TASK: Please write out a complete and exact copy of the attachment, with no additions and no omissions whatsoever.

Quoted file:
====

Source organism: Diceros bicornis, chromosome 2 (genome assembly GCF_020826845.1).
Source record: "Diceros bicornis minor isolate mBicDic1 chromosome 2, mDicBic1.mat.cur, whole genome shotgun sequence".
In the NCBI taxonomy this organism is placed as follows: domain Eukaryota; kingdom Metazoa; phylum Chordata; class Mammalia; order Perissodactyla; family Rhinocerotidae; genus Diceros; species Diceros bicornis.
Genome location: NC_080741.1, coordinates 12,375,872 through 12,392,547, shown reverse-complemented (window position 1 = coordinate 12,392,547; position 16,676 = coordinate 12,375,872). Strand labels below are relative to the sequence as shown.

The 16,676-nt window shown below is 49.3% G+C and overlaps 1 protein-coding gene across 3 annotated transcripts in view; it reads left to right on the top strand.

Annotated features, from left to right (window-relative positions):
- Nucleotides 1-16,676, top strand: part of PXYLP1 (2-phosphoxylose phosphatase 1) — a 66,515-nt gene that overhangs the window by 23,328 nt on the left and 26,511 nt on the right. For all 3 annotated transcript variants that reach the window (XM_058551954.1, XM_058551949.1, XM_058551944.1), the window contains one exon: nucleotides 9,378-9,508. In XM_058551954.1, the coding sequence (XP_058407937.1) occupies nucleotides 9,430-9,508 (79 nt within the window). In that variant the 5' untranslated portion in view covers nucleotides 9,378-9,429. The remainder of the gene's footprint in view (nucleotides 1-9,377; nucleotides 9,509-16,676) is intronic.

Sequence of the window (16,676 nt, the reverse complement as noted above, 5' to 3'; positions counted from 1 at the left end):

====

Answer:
Source organism: Diceros bicornis, chromosome 2 (genome assembly GCF_020826845.1).
Source record: "Diceros bicornis minor isolate mBicDic1 chromosome 2, mDicBic1.mat.cur, whole genome shotgun sequence".
In the NCBI taxonomy this organism is placed as follows: domain Eukaryota; kingdom Metazoa; phylum Chordata; class Mammalia; order Perissodactyla; family Rhinocerotidae; genus Diceros; species Diceros bicornis.
Genome location: NC_080741.1, coordinates 12,375,872 through 12,392,547, shown reverse-complemented (window position 1 = coordinate 12,392,547; position 16,676 = coordinate 12,375,872). Strand labels below are relative to the sequence as shown.

The 16,676-nt window shown below is 49.3% G+C and overlaps 1 protein-coding gene across 3 annotated transcripts in view; it reads left to right on the top strand.

Annotated features, from left to right (window-relative positions):
- Nucleotides 1-16,676, top strand: part of PXYLP1 (2-phosphoxylose phosphatase 1) — a 66,515-nt gene that overhangs the window by 23,328 nt on the left and 26,511 nt on the right. For all 3 annotated transcript variants that reach the window (XM_058551954.1, XM_058551949.1, XM_058551944.1), the window contains one exon: nucleotides 9,378-9,508. In XM_058551954.1, the coding sequence (XP_058407937.1) occupies nucleotides 9,430-9,508 (79 nt within the window). In that variant the 5' untranslated portion in view covers nucleotides 9,378-9,429. The remainder of the gene's footprint in view (nucleotides 1-9,377; nucleotides 9,509-16,676) is intronic.

Sequence of the window (16,676 nt, the reverse complement as noted above, 5' to 3'; positions counted from 1 at the left end):